Development, history, and colonialism collide when a seemingly simple aid project spirals out of control in Haiti. When a headstrong American clashes with a Haitian leader it forces a reckoning on privilege and power.
Sunday, October 1st, 2:00pm – Midlands Art Centre, Birmingham, UK
NATURAL MYSTIC | Man, nature, and something bigger explore conflict and coexistence in these stirring shorts.
Asema – Loelle Monsanto (Suriname)
As Deon spends his summer vacation at his grandma’s, he has an encounter with a mysterious elderly woman who has recently moved into the neighbourhood. She alerts the local children of an “asema” haunting the vicinity. Driven by curiosity, Deon and his best friend Jimmy go on a quest to uncover the truth about this legendary creature.
Ah! Hard Rain – Greta Mendez (Trinidad and Tobago/UK)
‘Come on Fish, sing to me!’ A story of aspiration, greed, and shattered dreams told through the memories of a surviving fisherman. Ah! Hard Rain is a visually stunning journey into the ebb and flow of daily lives of a tiny imagined coastal village, traveling through oceans and timelines, laced with cultural myth to reveal the villagers in the fullness of their life, life before disaster.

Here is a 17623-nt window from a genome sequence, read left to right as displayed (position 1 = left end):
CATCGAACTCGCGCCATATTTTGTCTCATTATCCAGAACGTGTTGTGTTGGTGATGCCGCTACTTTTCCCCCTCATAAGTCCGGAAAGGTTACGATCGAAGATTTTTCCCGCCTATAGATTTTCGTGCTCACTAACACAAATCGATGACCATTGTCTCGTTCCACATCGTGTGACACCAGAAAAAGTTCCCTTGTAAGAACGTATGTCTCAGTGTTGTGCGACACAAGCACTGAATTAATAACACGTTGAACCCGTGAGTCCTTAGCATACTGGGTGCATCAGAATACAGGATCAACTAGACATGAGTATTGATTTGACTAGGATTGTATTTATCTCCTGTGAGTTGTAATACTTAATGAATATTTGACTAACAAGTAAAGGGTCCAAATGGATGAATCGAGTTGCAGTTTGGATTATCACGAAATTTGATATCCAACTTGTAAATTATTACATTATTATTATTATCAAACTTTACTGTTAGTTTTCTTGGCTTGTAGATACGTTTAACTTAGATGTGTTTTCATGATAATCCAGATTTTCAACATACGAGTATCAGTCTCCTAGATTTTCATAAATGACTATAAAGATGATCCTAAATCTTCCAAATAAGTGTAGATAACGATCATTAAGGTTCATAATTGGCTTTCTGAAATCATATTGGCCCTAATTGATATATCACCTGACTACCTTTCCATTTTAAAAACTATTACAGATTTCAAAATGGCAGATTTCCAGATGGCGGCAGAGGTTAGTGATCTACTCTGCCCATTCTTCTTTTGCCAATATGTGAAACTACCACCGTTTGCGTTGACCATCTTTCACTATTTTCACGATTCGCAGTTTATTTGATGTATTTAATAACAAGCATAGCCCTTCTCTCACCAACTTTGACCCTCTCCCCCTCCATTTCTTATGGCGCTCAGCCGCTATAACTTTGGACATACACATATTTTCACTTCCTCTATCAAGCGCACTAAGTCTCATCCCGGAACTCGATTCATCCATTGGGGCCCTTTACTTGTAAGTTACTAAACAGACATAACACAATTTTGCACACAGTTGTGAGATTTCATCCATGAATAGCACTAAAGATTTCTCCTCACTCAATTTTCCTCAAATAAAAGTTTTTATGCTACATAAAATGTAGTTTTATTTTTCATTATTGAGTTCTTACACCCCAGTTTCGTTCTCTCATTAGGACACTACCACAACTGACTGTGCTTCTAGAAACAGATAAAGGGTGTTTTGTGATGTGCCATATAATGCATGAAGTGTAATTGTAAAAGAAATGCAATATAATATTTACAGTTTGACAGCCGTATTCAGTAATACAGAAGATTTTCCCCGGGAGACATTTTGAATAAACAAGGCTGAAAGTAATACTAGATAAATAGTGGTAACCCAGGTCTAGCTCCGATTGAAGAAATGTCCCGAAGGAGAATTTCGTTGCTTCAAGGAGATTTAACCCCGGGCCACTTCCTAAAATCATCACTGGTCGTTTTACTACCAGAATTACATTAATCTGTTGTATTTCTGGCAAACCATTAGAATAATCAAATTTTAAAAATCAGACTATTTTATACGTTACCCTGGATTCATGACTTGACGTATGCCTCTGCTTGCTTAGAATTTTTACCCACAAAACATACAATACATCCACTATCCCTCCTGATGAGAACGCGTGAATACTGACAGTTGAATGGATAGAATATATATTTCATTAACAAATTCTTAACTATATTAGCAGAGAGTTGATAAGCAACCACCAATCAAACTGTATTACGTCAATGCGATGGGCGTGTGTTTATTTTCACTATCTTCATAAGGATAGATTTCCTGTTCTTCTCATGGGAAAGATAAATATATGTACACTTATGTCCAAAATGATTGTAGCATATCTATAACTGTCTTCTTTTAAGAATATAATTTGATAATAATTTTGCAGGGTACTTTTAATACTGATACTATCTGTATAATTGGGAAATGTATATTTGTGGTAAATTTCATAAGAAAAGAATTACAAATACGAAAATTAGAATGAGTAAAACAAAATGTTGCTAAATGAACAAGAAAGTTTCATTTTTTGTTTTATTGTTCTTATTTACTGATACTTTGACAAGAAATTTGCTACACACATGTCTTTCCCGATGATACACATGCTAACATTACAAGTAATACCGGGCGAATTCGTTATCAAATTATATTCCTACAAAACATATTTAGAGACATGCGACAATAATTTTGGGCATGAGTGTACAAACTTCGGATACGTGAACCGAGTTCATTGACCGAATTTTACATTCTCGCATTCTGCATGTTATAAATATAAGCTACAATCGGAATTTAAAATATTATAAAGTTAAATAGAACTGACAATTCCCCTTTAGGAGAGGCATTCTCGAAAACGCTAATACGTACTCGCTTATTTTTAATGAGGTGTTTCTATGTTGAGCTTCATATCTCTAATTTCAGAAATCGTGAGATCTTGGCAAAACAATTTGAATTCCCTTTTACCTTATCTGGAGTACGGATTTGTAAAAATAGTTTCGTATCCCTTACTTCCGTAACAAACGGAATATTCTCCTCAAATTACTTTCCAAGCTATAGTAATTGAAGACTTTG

Stick Is Life – Trinidad and Tobago/Spain Miquel Galofre (Trinidad and Tobago)
Moko Jumbies (or stilt-walkers) culturally refers to an ancestral spirit. In 2022, the full Trinidadian Moko Jumbie community came together, to surrender any existing conflicts and, for the first time, shared a jab circle with residents in Point Fortin — home of Trinidad and Tobago’s first known Moko Jumbie, Dexter Stewart.
Camouflage – Jonathan J Temple (Barbados/UK) *adult scenes: violence
In this pilot episode of the drama thriller Camouflage, attackers in a violent robbery become prey when the victim’s father and his crew begin their hunt for the perpetrators, who are unprepared to face the consequences.
Behind God’s Back – r. (Martinique)